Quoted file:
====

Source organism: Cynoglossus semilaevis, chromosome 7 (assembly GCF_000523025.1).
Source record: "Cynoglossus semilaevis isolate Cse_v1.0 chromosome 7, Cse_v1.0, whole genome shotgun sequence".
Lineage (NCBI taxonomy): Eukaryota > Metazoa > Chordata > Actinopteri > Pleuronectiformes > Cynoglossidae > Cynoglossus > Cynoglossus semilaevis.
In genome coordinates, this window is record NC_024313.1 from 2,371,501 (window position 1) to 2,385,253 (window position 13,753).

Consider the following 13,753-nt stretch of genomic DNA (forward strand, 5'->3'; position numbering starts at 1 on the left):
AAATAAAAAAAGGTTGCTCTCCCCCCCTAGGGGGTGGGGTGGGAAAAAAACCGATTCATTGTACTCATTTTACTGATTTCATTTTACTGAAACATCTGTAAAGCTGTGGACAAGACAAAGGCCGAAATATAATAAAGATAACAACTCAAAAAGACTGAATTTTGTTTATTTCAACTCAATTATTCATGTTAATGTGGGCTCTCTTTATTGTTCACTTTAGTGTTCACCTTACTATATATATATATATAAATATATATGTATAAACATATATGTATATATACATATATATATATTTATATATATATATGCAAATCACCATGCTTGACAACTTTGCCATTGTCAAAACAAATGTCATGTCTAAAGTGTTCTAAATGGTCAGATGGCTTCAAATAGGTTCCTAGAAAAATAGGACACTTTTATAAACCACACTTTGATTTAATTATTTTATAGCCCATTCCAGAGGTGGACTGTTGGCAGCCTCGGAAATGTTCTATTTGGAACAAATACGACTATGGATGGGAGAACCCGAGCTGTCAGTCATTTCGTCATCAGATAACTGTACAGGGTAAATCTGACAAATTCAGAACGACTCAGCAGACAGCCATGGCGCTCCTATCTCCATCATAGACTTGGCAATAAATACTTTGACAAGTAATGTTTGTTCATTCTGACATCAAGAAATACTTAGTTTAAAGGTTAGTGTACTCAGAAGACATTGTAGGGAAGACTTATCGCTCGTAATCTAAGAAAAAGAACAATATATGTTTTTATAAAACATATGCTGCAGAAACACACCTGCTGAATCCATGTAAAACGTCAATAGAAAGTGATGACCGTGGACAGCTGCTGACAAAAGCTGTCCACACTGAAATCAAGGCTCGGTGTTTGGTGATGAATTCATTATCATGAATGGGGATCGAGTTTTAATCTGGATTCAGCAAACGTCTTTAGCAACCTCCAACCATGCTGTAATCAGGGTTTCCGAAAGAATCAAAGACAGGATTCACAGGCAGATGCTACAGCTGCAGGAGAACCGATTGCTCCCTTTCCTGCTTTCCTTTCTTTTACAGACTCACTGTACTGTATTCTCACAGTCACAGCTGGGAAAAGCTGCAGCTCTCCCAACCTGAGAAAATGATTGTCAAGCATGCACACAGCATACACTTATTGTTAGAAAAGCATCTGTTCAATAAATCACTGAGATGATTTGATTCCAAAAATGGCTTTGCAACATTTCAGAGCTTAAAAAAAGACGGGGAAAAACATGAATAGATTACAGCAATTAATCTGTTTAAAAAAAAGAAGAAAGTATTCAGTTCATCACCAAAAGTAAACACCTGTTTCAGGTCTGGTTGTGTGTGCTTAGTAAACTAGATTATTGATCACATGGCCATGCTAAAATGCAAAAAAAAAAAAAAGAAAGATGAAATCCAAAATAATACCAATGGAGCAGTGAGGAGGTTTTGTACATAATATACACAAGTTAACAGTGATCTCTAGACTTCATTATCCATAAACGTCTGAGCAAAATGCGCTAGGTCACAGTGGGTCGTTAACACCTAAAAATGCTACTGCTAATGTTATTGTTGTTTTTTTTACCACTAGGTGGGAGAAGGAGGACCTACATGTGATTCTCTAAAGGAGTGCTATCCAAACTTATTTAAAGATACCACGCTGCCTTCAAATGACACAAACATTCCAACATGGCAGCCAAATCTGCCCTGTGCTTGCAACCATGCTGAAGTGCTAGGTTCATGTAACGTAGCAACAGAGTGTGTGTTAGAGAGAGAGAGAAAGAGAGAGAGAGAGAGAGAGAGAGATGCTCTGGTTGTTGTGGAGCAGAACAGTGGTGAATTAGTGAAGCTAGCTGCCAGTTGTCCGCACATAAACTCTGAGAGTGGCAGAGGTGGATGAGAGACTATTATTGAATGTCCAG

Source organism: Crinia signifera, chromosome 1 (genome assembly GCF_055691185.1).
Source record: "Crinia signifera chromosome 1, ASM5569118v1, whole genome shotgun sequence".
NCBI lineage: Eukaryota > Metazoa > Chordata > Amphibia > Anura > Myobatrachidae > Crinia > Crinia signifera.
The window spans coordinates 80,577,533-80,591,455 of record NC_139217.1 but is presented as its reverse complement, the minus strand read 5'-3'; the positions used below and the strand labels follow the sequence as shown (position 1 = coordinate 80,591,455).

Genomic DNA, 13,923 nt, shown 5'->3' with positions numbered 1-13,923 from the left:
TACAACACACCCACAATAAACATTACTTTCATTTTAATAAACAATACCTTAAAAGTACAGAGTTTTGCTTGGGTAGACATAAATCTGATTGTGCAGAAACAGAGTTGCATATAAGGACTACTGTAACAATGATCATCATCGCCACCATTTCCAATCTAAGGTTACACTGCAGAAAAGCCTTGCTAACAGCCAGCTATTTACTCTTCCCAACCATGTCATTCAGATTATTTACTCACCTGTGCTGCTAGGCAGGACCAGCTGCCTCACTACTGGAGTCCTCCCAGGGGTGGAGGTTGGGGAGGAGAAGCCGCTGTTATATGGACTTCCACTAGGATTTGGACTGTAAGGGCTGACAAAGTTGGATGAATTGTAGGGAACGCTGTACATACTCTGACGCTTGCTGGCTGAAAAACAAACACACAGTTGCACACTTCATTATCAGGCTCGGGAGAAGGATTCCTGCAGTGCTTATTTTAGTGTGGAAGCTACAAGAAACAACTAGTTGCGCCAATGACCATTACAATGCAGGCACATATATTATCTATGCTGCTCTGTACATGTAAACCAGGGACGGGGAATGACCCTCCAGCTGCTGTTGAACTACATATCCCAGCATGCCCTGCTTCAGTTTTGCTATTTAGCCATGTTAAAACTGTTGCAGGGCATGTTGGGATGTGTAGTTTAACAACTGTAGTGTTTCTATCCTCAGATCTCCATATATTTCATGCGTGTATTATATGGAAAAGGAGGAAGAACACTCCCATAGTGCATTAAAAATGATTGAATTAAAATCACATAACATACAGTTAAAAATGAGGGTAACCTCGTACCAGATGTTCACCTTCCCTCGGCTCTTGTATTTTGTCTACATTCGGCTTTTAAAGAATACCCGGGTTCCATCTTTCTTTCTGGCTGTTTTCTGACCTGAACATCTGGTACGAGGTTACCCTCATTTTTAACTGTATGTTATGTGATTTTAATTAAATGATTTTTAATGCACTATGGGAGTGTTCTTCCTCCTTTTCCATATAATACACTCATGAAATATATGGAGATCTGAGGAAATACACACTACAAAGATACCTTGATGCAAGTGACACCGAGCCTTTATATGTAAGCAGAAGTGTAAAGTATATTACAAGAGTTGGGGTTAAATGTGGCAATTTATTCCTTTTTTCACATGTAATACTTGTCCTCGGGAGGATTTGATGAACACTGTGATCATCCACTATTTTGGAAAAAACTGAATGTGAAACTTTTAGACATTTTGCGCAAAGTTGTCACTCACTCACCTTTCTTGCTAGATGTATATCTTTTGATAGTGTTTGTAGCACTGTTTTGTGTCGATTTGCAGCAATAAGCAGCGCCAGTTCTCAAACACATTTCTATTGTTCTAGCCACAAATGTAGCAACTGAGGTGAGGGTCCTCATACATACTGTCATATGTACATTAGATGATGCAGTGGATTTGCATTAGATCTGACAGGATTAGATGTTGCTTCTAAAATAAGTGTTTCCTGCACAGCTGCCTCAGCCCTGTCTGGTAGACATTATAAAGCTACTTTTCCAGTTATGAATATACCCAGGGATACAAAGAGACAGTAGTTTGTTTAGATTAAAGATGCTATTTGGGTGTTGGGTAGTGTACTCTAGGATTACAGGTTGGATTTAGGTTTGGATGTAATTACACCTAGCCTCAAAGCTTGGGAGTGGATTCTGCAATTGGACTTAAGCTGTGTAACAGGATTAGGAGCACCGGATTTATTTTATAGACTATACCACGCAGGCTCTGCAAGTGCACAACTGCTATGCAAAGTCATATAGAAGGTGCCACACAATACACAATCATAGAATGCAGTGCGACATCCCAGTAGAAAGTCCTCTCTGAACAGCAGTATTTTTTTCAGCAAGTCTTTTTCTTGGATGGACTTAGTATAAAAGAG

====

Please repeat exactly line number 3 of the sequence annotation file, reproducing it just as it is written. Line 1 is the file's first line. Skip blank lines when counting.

Lineage (NCBI taxonomy): Eukaryota > Metazoa > Chordata > Actinopteri > Pleuronectiformes > Cynoglossidae > Cynoglossus > Cynoglossus semilaevis.